Magnetic flux ropes are the centerpiece of solar eruptions. Direct measurements for the magnetic field of flux ropes are crucial for understanding the triggering and energy release processes, yet they remain heretofore elusive. Here we report microwave imaging spectroscopy observations of an M1.4-class solar flare that occurred on 2017 September 6, using data obtained by the Expanded Owens Valley Solar Array. This flare event is associated with a partial eruption of a twisted filament observed in Hα by the Goode Solar Telescope at the Big Bear Solar Observatory. The extreme ultraviolet (EUV) and X-ray signatures of the event are generally consistent with the standard scenario of eruptive flares, with the presence of double flare ribbons connected by a bright flare arcade. Intriguingly, this partial eruption event features a microwave counterpart, whose spatial and temporal evolution closely follow the filament seen in Hα and EUV. The spectral properties of the microwave source are consistent with nonthermal gyrosynchrotron radiation. Using spatially resolved microwave spectral analysis, we derive the magnetic field strength along the filament spine, which ranges from 600 to 1400 Gauss from its apex to the legs. The results agree well with the nonlinear force-free magnetic model extrapolated from the preflare photospheric magnetogram. We conclude that the microwave counterpart of the erupting filament is likely due to flare-accelerated electrons injected into the filament-hosting magnetic flux rope cavity following the newly reconnected magnetic field lines.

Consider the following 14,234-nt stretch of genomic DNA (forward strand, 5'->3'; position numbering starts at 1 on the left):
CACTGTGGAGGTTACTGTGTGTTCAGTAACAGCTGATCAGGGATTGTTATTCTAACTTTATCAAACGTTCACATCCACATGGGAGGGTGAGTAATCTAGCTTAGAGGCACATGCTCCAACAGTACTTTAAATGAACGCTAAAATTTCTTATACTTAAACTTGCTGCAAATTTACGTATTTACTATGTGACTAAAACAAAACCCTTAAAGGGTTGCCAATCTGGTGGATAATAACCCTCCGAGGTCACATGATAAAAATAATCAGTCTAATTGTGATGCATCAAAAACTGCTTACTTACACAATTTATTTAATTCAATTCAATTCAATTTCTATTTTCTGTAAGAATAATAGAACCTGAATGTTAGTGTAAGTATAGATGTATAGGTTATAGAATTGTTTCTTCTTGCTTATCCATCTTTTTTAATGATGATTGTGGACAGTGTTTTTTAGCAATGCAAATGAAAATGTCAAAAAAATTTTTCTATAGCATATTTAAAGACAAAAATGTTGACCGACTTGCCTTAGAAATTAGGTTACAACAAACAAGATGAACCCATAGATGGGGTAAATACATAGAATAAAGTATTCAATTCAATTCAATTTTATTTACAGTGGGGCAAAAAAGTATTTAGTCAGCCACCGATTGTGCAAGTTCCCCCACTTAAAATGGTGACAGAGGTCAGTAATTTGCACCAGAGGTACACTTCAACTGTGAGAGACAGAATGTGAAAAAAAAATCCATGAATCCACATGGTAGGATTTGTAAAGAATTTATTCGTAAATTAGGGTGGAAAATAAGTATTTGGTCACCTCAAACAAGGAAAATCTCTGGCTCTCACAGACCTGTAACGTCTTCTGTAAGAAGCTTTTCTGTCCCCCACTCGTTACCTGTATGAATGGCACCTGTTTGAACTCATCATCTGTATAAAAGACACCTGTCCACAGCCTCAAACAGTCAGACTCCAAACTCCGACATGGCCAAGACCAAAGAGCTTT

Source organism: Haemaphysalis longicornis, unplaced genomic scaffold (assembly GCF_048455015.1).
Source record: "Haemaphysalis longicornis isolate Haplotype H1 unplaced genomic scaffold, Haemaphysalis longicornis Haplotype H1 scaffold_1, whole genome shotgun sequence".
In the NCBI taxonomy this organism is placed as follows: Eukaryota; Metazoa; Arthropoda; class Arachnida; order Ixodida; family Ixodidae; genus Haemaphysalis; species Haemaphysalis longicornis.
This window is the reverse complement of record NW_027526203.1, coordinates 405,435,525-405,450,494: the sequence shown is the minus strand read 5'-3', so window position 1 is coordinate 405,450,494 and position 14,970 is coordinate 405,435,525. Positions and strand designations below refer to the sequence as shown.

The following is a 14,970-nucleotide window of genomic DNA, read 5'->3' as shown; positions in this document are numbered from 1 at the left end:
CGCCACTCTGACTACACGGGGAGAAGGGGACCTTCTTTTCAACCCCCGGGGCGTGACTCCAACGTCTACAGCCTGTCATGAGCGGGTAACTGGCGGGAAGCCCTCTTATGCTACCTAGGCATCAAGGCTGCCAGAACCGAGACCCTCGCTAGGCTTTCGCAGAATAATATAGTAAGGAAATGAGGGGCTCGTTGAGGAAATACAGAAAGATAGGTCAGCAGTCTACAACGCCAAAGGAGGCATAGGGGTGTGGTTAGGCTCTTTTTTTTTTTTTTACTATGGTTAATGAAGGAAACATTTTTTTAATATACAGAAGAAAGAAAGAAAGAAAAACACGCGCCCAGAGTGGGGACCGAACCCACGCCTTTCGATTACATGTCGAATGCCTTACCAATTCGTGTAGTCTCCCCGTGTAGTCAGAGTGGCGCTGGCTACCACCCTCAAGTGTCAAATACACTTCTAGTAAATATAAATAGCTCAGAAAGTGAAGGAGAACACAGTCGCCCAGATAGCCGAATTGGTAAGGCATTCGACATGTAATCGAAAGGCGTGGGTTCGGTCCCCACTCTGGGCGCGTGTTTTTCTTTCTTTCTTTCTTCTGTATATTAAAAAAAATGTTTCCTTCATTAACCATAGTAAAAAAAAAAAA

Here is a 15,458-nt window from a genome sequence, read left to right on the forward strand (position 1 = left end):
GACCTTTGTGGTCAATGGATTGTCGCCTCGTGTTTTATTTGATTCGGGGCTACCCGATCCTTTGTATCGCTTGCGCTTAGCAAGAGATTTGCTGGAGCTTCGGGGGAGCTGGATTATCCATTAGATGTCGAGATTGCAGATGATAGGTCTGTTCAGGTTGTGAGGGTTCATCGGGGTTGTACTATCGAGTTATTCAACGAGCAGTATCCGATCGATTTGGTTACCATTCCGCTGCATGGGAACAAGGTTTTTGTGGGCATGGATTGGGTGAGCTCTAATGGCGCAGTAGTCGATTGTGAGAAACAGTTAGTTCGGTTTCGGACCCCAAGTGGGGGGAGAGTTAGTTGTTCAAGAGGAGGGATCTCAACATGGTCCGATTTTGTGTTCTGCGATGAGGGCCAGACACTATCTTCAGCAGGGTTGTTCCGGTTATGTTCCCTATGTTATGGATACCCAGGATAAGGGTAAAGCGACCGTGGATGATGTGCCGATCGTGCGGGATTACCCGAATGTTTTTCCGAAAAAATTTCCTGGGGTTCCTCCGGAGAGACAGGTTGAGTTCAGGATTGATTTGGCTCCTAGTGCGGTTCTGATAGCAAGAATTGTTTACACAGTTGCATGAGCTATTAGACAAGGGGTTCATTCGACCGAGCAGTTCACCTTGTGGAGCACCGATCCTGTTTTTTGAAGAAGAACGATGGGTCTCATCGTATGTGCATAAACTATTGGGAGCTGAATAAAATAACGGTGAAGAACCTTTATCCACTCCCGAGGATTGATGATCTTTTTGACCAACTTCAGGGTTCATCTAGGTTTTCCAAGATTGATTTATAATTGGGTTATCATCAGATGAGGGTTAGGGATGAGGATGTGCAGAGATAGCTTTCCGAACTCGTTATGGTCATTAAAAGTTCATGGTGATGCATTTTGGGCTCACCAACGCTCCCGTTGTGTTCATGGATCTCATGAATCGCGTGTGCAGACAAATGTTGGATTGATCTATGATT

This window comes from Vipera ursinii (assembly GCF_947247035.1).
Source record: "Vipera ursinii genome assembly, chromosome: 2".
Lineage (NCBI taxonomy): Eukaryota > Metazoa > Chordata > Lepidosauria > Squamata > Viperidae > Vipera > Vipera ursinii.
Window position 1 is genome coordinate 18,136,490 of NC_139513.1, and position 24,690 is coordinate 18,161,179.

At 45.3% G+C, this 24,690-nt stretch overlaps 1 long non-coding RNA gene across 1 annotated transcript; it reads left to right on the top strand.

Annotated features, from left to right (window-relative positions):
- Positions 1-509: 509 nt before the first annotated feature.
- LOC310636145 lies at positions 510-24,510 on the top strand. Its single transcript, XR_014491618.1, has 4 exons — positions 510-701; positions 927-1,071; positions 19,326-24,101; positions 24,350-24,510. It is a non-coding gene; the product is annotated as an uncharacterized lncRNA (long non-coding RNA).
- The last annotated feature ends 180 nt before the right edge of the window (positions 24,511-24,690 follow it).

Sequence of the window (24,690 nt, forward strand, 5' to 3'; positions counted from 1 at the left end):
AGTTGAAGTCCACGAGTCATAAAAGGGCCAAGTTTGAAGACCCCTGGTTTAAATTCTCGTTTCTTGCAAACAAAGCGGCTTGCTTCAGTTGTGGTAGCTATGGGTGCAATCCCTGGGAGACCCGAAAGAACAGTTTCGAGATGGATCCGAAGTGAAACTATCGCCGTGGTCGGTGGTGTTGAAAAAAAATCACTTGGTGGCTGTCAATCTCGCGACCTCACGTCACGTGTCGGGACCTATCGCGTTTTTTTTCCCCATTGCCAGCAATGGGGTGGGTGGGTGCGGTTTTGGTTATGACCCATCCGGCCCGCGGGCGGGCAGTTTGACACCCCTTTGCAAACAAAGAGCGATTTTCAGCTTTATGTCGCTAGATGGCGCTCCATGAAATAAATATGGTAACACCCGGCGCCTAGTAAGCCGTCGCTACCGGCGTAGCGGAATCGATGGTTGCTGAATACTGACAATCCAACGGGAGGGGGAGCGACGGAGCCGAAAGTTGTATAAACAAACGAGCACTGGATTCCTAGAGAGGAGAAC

All Science Journal Classification (ASJC) codes
- Astronomy and Astrophysics
- Space and Planetary Science